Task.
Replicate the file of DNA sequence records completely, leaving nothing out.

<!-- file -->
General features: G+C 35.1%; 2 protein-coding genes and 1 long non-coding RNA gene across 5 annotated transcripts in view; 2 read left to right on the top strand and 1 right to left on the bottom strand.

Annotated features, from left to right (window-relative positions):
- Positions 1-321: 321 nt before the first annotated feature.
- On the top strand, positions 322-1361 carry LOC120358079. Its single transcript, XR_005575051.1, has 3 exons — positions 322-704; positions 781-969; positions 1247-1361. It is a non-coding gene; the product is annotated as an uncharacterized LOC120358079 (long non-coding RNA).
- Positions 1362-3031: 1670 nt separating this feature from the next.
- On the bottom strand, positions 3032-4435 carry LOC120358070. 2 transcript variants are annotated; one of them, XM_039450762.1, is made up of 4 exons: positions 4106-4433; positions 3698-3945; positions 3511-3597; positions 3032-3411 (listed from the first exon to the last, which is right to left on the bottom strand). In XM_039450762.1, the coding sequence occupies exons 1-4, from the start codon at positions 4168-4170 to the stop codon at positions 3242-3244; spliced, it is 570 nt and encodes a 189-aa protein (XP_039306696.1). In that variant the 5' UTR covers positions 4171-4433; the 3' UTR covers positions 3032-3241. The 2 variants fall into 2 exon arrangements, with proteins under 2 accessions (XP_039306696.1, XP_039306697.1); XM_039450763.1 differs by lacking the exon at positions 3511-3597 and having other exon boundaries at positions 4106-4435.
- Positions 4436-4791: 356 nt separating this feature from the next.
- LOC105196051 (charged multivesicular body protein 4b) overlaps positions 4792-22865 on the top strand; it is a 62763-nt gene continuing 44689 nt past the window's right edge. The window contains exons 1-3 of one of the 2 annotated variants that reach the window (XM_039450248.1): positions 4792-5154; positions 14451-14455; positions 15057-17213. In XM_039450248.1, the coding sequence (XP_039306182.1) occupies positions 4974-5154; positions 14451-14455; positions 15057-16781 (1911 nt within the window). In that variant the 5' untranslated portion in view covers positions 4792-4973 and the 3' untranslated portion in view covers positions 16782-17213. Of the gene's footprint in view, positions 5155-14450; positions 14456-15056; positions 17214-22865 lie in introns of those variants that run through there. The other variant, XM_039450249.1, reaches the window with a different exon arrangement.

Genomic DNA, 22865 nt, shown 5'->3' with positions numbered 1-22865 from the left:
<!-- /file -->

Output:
General features: G+C 35.1%; 2 protein-coding genes and 1 long non-coding RNA gene across 5 annotated transcripts in view; 2 read left to right on the top strand and 1 right to left on the bottom strand.

Annotated features, from left to right (window-relative positions):
- Positions 1-321: 321 nt before the first annotated feature.
- On the top strand, positions 322-1361 carry LOC120358079. Its single transcript, XR_005575051.1, has 3 exons — positions 322-704; positions 781-969; positions 1247-1361. It is a non-coding gene; the product is annotated as an uncharacterized LOC120358079 (long non-coding RNA).
- Positions 1362-3031: 1670 nt separating this feature from the next.
- On the bottom strand, positions 3032-4435 carry LOC120358070. 2 transcript variants are annotated; one of them, XM_039450762.1, is made up of 4 exons: positions 4106-4433; positions 3698-3945; positions 3511-3597; positions 3032-3411 (listed from the first exon to the last, which is right to left on the bottom strand). In XM_039450762.1, the coding sequence occupies exons 1-4, from the start codon at positions 4168-4170 to the stop codon at positions 3242-3244; spliced, it is 570 nt and encodes a 189-aa protein (XP_039306696.1). In that variant the 5' UTR covers positions 4171-4433; the 3' UTR covers positions 3032-3241. The 2 variants fall into 2 exon arrangements, with proteins under 2 accessions (XP_039306696.1, XP_039306697.1); XM_039450763.1 differs by lacking the exon at positions 3511-3597 and having other exon boundaries at positions 4106-4435.
- Positions 4436-4791: 356 nt separating this feature from the next.
- LOC105196051 (charged multivesicular body protein 4b) overlaps positions 4792-22865 on the top strand; it is a 62763-nt gene continuing 44689 nt past the window's right edge. The window contains exons 1-3 of one of the 2 annotated variants that reach the window (XM_039450248.1): positions 4792-5154; positions 14451-14455; positions 15057-17213. In XM_039450248.1, the coding sequence (XP_039306182.1) occupies positions 4974-5154; positions 14451-14455; positions 15057-16781 (1911 nt within the window). In that variant the 5' untranslated portion in view covers positions 4792-4973 and the 3' untranslated portion in view covers positions 16782-17213. Of the gene's footprint in view, positions 5155-14450; positions 14456-15056; positions 17214-22865 lie in introns of those variants that run through there. The other variant, XM_039450249.1, reaches the window with a different exon arrangement.

Genomic DNA, 22865 nt, shown 5'->3' with positions numbered 1-22865 from the left: